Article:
'Gold Rush' Season 9: One Prospector Risks His Life Savings for Glory

Ingela Ratledge
Premiere Discovery

Gold Rush has the Midas touch!

The trials and tribulations of a group of miners in their ongoing quest to strike pay dirt has helped make the show Discovery’s highest-rated series. On Season 9, the assorted fortune seekers once again set off for the Yukon’s punishing-yet-prosperous Klondike region to begin another six months of arduous work.

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But while the Canadian terrain might be familiar, the landscape has changed: This time around, Rick Ness, the longtime employee of fellow prospector Parker Schnabel, is risking his entire net worth to become the mine boss of his very own claim.

“He’s putting everything on the line, and the pressure is enormous,” says executive producer Justin Kelly. “Most miners in the Yukon go bankrupt in the first year, and it’s going to be a phenomenal story to see if he makes it.”

If the premiere is any indication, he may not beat the odds. Ness’s inexperience shows from the get-go when his team learns they’re unable to break ground due to a technical oversight. “I underestimated a lot of things,” he admits. “There’s a whole business side I was not prepared for.” He won’t be the only one at that camp navigating a steep learning curve: Ness arrives with an almost totally green crew composed of his best buds from back home in Milwaukee. “I had my predictions about who would fare the best and the worst, and I got it completely wrong,” Ness says. “Mixing friendship and business doesn’t always work out.”

Tony Beets attaching rope to custom-made propellor for Jasmine B.

Indeed. While Ness struggles to get his operation up and running, 10 miles away, at the adjacent camps of Schnabel and veteran miner Tony Beets, the bad blood is building. The relationship between the former allies has gotten increasingly rocky in recent years, and now — thanks to a bitter dispute over the size of the royalty Schnabel must pay to mine Beets’s land — it devolves into outright animosity. “These are two alpha males driven by emotion and passion,” Kelly says. “They perceive the slightest little thing as a great insult, and that often clouds their judgment.”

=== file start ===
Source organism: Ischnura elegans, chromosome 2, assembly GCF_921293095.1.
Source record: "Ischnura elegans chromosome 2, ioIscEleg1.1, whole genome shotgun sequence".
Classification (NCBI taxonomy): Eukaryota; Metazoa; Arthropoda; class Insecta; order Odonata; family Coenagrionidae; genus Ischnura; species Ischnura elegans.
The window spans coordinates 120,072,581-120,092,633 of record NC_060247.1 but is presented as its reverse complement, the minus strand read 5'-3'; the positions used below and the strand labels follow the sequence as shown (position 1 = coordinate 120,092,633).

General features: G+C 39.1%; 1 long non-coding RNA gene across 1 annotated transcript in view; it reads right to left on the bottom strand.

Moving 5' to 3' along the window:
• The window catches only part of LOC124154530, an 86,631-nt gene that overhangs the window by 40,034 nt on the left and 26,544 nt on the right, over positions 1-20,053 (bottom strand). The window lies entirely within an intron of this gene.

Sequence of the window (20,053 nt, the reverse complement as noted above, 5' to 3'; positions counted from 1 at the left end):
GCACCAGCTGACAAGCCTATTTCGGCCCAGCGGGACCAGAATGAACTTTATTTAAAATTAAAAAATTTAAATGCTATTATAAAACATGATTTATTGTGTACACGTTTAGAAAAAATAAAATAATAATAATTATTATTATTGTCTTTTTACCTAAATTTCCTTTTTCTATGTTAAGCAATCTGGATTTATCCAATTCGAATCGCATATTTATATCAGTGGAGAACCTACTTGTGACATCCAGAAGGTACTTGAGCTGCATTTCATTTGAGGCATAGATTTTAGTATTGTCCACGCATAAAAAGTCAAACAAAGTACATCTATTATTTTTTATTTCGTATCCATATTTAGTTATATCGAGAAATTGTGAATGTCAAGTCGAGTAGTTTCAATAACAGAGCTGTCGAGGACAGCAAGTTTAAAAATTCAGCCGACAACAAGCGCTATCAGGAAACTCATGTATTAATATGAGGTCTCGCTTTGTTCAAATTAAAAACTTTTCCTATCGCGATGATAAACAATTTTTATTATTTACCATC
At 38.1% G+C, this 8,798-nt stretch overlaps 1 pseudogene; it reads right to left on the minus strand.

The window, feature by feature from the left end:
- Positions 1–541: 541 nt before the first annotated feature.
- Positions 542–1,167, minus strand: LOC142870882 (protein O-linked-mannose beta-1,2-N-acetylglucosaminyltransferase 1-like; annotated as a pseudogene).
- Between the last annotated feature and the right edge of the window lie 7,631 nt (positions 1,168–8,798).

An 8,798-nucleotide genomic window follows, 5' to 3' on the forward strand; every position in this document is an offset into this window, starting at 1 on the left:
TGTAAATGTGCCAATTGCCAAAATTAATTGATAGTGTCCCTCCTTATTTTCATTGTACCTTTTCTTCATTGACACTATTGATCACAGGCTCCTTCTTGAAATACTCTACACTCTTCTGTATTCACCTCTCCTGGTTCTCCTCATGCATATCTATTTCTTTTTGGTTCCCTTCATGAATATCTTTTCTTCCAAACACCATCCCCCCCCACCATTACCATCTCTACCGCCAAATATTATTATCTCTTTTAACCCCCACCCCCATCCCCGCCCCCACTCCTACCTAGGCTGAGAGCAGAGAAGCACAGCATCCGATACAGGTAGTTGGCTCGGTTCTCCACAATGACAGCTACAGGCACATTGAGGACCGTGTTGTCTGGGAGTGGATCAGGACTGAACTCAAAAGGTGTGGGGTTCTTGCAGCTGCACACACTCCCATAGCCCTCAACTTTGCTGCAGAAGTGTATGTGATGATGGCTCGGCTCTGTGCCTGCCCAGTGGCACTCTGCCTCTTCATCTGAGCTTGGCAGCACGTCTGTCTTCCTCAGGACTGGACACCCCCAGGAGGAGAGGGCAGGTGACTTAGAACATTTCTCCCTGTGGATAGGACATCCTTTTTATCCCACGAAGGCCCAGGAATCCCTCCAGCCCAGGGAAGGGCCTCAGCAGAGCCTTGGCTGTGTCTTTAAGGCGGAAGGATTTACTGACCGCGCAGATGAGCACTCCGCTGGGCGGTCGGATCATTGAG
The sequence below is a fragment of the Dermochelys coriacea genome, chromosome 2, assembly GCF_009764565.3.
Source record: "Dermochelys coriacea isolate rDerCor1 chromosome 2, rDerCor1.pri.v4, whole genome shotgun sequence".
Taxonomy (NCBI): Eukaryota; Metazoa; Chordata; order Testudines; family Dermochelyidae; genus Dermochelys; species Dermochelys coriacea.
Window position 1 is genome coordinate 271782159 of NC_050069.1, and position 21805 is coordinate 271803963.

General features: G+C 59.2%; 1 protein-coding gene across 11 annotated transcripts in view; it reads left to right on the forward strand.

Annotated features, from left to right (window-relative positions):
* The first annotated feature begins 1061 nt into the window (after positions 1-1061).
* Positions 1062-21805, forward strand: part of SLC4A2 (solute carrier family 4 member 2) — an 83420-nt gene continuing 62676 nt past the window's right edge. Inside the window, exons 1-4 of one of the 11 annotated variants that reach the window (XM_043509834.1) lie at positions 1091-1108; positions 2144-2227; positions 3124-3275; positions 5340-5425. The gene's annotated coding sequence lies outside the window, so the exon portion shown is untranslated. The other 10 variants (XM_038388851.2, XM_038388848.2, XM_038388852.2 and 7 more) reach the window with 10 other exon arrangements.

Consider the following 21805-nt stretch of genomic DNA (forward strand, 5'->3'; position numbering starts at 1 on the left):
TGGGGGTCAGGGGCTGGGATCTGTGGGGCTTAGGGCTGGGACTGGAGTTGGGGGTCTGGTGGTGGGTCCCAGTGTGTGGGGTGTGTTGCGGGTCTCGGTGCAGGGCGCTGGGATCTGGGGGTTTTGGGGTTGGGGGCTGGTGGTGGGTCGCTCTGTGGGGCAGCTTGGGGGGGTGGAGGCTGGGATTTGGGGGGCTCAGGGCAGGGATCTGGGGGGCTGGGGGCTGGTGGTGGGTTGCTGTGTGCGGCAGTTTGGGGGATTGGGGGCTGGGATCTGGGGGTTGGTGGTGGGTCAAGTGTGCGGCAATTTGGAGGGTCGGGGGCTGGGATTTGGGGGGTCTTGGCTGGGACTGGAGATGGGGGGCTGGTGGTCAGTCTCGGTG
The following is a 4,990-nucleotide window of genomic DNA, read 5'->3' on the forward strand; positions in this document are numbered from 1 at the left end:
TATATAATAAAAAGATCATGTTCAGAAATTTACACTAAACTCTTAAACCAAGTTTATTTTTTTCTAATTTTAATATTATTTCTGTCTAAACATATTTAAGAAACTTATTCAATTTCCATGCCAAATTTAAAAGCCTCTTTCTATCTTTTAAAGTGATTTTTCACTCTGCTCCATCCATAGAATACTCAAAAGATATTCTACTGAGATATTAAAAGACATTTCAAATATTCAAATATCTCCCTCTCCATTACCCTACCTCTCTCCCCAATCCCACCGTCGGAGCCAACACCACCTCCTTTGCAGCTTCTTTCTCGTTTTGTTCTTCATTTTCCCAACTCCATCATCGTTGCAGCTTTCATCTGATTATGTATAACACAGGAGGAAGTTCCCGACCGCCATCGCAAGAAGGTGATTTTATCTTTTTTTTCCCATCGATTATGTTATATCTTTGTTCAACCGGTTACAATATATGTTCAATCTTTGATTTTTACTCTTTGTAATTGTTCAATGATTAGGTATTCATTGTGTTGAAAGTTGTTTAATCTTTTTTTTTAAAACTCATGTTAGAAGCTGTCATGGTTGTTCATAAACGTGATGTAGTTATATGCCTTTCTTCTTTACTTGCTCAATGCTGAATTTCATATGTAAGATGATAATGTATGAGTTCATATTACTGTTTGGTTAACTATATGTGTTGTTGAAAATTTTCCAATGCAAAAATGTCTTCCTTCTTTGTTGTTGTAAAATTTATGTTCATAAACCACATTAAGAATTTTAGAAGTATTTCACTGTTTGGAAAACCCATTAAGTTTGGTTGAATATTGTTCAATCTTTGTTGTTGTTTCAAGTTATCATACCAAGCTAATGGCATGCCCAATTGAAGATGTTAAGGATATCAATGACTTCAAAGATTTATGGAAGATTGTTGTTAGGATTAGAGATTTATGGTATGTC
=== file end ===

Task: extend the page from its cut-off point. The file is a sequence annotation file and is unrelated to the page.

How it all pans out remains to be seen. But that’s exactly what Gold Rush’s devoted fanbase — the show regularly draws an audience of 4 million viewers — will be tuning in to discover, as the guys battle the elements and one another to claim their piece of the American Dream. “Gold is money, gold is freedom,” says Ness. “It’s crazy that it’s just there in the ground, but the reality is you’ve gotta move mountains to get it.”

Gold Rush, Season Premiere, Friday, Oct. 12, 9/8c, Discovery

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This article also appeared in the Oct 1 - 14 issue of TV Guide Magazine.

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